The Lords prayer


As we now know, our job is to loose Heaven on Earth… that’s what it says in Matt 16:19. “Whatever you loose on earth shall already have been loosed in Heaven. Whatever you bind on earth shall already have been bound in Heaven.”

We do this loosing by proclaiming, or speaking… remember that our tongue has life and death, our tongue can bless or curse.

So, with that understanding, I went back to the Lords prayer to double check this approach. One of the disciples asked Jesus Christ how to pray… so if this understanding of scripture is correct, then wouldn’t He have taught them to pray in that way?

And if He does teach them to pray in a way which proclaims a finished work, then that would confirm this once and for all. Agreed?

The Lords prayer appears in two places, each are slightly different.

A longer form in the Gospel of Matthew 6:9–13 is a part of the Sermon on the Mount, and a shorter form in the Gospel of Luke 11:1–4 is a response by Jesus to a request by “one of his disciples” to teach them to pray.

The prayer as it occurs in Matthew 6:9–13

    Our Father in heaven,
    hallowed be your name.
    Your kingdom come,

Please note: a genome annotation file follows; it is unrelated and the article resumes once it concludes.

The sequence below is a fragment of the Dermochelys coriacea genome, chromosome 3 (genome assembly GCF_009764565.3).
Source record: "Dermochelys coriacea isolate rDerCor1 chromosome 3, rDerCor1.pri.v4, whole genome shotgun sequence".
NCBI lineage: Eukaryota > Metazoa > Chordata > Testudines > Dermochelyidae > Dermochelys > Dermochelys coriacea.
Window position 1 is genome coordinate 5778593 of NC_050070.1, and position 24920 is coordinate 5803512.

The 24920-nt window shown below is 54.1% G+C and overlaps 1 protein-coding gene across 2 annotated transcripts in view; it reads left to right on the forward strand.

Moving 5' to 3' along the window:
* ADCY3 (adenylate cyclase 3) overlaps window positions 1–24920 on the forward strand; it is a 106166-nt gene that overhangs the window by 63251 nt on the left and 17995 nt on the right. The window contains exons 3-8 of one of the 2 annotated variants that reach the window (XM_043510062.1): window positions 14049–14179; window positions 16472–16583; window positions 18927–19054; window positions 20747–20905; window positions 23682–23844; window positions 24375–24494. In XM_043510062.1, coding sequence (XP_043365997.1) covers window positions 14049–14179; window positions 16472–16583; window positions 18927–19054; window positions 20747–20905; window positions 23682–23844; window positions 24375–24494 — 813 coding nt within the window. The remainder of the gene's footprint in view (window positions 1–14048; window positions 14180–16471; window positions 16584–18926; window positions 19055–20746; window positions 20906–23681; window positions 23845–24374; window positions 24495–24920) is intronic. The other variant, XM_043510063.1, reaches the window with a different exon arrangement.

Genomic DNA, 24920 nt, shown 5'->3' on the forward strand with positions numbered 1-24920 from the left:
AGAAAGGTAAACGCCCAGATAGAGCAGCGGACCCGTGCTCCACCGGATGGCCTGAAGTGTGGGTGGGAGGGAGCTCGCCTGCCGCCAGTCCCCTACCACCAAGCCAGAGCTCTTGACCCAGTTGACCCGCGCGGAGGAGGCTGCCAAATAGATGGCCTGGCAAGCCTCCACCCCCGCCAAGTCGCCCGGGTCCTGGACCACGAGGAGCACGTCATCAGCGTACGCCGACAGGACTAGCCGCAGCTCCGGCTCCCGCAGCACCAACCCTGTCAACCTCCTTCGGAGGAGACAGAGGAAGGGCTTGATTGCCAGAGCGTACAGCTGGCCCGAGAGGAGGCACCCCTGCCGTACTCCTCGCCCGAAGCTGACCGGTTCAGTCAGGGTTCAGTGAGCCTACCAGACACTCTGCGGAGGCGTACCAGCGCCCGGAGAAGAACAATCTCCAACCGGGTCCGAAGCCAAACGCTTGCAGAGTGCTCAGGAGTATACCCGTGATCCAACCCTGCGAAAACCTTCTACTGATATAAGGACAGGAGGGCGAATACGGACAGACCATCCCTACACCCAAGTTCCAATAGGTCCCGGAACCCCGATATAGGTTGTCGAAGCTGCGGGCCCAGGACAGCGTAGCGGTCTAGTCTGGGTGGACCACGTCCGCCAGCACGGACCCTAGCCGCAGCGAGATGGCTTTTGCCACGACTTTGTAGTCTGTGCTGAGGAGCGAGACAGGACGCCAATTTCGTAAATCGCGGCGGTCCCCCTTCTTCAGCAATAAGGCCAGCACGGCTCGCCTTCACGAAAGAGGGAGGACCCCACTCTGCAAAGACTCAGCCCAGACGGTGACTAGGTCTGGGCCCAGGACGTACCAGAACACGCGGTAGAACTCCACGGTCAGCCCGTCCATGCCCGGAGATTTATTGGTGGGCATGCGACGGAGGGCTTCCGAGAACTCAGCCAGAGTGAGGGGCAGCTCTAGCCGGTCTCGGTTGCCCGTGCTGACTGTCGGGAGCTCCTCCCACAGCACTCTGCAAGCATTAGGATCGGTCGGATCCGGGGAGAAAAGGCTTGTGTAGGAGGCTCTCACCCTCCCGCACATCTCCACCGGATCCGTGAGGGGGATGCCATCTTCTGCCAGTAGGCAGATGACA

your will be done,
    on earth, as it is in heaven.
    Give us this day our daily bread,
    and forgive us our debts,
    as we also have forgiven our debtors.
    And lead us not into temptation,
    but deliver us from evil.

and the prayer as it occurs in Luke 11:2–4

    Father,
    hallowed be your name.
    Your kingdom come.
    .
    .
    Give us each day our daily bread,
    and forgive us our sins
    for we ourselves forgive everyone who is indebted to us.
    And lead us not into temptation.
    .

Firstly, its worth noting which verses are common to both… and which are different.

Let’s focus on Matt 6:10 with the Strongs Greek numbering…

Thy G4675 kingdom G932 come G2064.
Thy G4675 will G2307 be done G1096
in G1909 earth G1093, as G2532 G5613 it is in G1722 heaven G3772.

Lets focus on “Thy kingdom come G2064.”

Throughout my whole life I’ve heard people pray that in this way “Your Kingdom come… at some time… in the future… dear Lord please don’t let it take too long to come!”

But that word “come G2064” is not in the future tense. Its not even in the present tense. Its past tense… meaning… when you say these words of the prayer you are declaring that it HAS arrived.

Need evidence of that, before you let it blow your mind and revolutionize your prayer life?

According to the Blue Letter Bible that word “come” in the Greek is…

Tense: Second Aorist
Voice: Active
Mood: Imperative

What is second aorist?

The “second aorist” tense is identical in meaning and translation to the normal or “first” aorist tense. The only difference is in the form of spelling the words in Greek, and there is no effect upon English translation.

See Aorist

OK… lets see aorist then…

The aorist tense is characterized by its emphasis on punctiliar action; that is, the concept of the verb is considered without regard for past, present, or future time. There is no direct or clear English equivalent for this tense, though it is generally rendered as a simple past tense in most translations.